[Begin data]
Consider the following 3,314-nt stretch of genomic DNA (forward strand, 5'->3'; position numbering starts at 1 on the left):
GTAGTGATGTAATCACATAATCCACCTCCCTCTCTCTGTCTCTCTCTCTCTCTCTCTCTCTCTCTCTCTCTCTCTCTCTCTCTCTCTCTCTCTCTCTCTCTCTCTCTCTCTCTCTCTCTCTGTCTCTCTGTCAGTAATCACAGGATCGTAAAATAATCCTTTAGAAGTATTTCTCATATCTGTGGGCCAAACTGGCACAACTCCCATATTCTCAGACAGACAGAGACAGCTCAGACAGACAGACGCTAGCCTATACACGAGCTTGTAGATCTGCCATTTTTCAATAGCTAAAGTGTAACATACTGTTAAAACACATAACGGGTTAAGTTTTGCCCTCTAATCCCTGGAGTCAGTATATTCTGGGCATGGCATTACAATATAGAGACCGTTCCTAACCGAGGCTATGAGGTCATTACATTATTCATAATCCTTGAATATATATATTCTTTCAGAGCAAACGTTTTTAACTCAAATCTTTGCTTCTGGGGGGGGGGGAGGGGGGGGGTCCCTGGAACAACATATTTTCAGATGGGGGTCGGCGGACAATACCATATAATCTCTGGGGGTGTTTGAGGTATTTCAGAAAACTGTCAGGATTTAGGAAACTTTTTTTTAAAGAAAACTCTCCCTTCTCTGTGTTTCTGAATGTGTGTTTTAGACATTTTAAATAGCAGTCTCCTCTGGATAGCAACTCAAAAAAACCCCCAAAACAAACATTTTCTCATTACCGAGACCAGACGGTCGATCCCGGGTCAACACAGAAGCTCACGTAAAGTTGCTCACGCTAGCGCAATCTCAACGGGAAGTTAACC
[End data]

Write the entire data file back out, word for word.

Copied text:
Consider the following 3,314-nt stretch of genomic DNA (forward strand, 5'->3'; position numbering starts at 1 on the left):
GTAGTGATGTAATCACATAATCCACCTCCCTCTCTCTGTCTCTCTCTCTCTCTCTCTCTCTCTCTCTCTCTCTCTCTCTCTCTCTCTCTCTCTCTCTCTCTCTCTCTCTCTCTCTCTCTCTGTCTCTCTGTCAGTAATCACAGGATCGTAAAATAATCCTTTAGAAGTATTTCTCATATCTGTGGGCCAAACTGGCACAACTCCCATATTCTCAGACAGACAGAGACAGCTCAGACAGACAGACGCTAGCCTATACACGAGCTTGTAGATCTGCCATTTTTCAATAGCTAAAGTGTAACATACTGTTAAAACACATAACGGGTTAAGTTTTGCCCTCTAATCCCTGGAGTCAGTATATTCTGGGCATGGCATTACAATATAGAGACCGTTCCTAACCGAGGCTATGAGGTCATTACATTATTCATAATCCTTGAATATATATATTCTTTCAGAGCAAACGTTTTTAACTCAAATCTTTGCTTCTGGGGGGGGGGGAGGGGGGGGGTCCCTGGAACAACATATTTTCAGATGGGGGTCGGCGGACAATACCATATAATCTCTGGGGGTGTTTGAGGTATTTCAGAAAACTGTCAGGATTTAGGAAACTTTTTTTTAAAGAAAACTCTCCCTTCTCTGTGTTTCTGAATGTGTGTTTTAGACATTTTAAATAGCAGTCTCCTCTGGATAGCAACTCAAAAAAACCCCCAAAACAAACATTTTCTCATTACCGAGACCAGACGGTCGATCCCGGGTCAACACAGAAGCTCACGTAAAGTTGCTCACGCTAGCGCAATCTCAACGGGAAGTTAACC